• I-10 between Palm Springs and Phoenix
  • Kalispell, MT (lack of in-building service)

As you can see below, a section of I-10 only has Verizon crowd-sourced data.  Specific to this area, T-Mobile won't have any crowd-sourced data because their customers only have access to voice roaming, no data for several large stretches of I-10.


    FCC Spectrum Transactions - January 2017 February 05, 2017 07:30

    Today, we have released Allnet's Insights' February 2017 Mobile Carrier - Spectrum Ownership Analysis Tool.  Below are the transactions that have been updated by the FCC from January 1 to January 31 and are included in our update. 

    The details for all of the below transactions are available by subscribing to Allnet Insights' Web Tool - Basic Module.  Our Web Tool provides spectrum transaction detail, a spectrum grid of spectrum owners at a county level, and spectrum database covering all mobile carrier frequencies from 700MHz to 2.5 GHz.

    Granted Assignments (Assigning Ownership from Assignor to Assignee):

    Granted Leases (Leased to Assignee from Assignor):

    New Pending Assignments (Assigning Ownership from Assignor to Assignee):

    Pending Leases (Leased to Assignee from Assignor):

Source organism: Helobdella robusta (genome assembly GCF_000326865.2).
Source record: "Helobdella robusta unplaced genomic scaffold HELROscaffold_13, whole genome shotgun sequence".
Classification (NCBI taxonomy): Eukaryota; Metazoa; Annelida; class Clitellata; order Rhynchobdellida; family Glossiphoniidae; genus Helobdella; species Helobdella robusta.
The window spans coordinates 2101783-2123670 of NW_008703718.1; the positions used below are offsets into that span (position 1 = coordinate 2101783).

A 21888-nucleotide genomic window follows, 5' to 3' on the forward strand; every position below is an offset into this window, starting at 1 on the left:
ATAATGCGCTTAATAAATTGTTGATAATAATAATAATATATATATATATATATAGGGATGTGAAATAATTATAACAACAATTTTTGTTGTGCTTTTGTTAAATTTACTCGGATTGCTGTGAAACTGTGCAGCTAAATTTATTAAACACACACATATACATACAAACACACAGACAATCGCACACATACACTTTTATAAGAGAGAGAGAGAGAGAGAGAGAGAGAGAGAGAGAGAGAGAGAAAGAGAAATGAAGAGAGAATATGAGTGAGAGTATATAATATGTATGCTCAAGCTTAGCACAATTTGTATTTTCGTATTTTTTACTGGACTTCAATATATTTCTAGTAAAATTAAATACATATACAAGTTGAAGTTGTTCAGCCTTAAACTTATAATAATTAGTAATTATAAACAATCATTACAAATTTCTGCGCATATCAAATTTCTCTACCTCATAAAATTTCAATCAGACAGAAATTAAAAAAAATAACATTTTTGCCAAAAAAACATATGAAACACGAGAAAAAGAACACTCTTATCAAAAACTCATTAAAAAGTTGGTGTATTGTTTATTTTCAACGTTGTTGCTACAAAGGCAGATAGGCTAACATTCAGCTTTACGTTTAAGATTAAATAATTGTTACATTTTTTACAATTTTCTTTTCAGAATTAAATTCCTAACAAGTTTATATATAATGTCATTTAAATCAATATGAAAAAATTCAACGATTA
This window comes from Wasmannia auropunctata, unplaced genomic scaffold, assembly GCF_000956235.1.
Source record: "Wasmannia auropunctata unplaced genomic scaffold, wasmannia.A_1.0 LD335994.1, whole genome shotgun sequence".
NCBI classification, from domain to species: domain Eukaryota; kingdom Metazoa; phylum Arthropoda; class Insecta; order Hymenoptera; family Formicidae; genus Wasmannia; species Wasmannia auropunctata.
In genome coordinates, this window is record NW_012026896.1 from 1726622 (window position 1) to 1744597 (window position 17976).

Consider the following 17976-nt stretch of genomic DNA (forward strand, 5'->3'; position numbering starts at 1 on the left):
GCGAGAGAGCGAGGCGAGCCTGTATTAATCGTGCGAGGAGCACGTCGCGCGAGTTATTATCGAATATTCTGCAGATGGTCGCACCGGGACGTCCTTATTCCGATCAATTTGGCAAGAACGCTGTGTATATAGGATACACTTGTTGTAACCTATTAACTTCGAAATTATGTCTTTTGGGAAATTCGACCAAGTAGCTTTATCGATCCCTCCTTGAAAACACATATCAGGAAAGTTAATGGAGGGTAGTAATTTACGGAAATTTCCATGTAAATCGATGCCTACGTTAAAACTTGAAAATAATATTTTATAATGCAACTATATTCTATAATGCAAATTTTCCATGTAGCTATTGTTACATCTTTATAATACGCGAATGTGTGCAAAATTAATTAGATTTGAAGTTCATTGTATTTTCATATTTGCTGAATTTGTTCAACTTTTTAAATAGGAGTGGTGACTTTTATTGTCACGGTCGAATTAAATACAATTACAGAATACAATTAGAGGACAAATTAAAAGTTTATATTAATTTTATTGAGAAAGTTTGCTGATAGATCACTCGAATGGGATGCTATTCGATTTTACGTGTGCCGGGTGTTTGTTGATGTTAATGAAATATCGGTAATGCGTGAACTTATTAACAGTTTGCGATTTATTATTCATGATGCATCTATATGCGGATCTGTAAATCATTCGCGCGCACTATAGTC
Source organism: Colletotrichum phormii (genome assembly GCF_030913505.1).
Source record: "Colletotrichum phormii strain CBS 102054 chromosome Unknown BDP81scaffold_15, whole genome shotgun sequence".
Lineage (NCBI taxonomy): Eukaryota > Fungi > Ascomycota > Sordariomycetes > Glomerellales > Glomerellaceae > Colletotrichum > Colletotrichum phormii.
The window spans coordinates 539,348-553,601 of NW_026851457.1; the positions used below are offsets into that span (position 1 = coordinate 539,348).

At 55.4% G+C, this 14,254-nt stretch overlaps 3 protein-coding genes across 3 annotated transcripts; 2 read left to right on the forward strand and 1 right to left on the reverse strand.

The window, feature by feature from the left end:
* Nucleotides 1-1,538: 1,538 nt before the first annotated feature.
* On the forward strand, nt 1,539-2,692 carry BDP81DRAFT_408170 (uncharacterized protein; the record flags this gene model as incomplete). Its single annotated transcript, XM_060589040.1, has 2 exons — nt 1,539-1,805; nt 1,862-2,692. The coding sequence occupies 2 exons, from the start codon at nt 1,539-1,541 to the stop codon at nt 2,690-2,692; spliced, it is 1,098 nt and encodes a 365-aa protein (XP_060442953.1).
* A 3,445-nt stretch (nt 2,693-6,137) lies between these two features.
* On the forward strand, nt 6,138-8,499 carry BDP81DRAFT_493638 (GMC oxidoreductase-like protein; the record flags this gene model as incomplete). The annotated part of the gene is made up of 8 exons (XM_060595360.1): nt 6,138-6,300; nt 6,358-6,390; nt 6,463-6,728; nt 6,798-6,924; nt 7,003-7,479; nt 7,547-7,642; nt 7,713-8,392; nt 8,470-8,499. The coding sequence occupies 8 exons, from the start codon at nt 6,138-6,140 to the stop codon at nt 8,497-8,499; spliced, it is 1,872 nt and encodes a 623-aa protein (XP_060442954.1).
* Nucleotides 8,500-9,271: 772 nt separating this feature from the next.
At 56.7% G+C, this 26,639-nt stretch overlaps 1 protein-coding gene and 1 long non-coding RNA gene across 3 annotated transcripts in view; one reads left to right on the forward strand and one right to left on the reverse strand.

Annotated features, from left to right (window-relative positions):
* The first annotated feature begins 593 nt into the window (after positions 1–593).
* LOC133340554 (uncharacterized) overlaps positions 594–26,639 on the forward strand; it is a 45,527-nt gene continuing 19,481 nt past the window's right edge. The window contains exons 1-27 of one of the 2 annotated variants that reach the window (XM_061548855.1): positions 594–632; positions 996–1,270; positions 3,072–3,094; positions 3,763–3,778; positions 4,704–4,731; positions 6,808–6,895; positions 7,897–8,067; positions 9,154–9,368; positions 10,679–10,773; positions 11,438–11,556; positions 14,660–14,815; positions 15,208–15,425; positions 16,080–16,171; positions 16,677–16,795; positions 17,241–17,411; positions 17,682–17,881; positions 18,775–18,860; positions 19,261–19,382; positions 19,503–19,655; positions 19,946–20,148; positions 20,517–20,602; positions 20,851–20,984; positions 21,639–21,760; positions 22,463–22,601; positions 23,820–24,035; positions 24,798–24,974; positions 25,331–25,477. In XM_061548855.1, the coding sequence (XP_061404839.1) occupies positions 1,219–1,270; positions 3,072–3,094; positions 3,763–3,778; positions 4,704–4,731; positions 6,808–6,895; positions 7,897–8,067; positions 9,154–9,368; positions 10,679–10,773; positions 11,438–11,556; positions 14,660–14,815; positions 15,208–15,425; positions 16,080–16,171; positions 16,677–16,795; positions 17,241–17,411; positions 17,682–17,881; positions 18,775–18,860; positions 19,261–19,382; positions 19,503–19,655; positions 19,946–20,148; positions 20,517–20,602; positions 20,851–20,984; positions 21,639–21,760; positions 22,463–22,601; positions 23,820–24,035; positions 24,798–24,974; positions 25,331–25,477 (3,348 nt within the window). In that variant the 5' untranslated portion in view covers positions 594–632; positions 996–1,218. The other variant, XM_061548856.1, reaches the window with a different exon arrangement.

Dish 5G Spectrum from Echostar February 02, 2017 06:30


    Straightpath Canceled Licenses January 17, 2017 06:30

    On January 12th, the FCC released an enforcement action against Straightpath for misrepresenting the construction status of many of their licenses.  As part of this enforcement action, the FCC required Straightpath to cancel 195 licenses.  103 of these licenses were Fixed Point to Point Microwave licenses and the remainder were 39 GHz Economic Area market licenses.   Below is a listing of the cancel EA market licenses.

    Allnet Insights has updated our Millimeter Wave - Spectrum Ownership Analysis Tool to reflect these canceled licenses.  We have compiled a listing of the remaining licenses in Straightpath's portfolio along with the number of MHz-POPs associated with each license.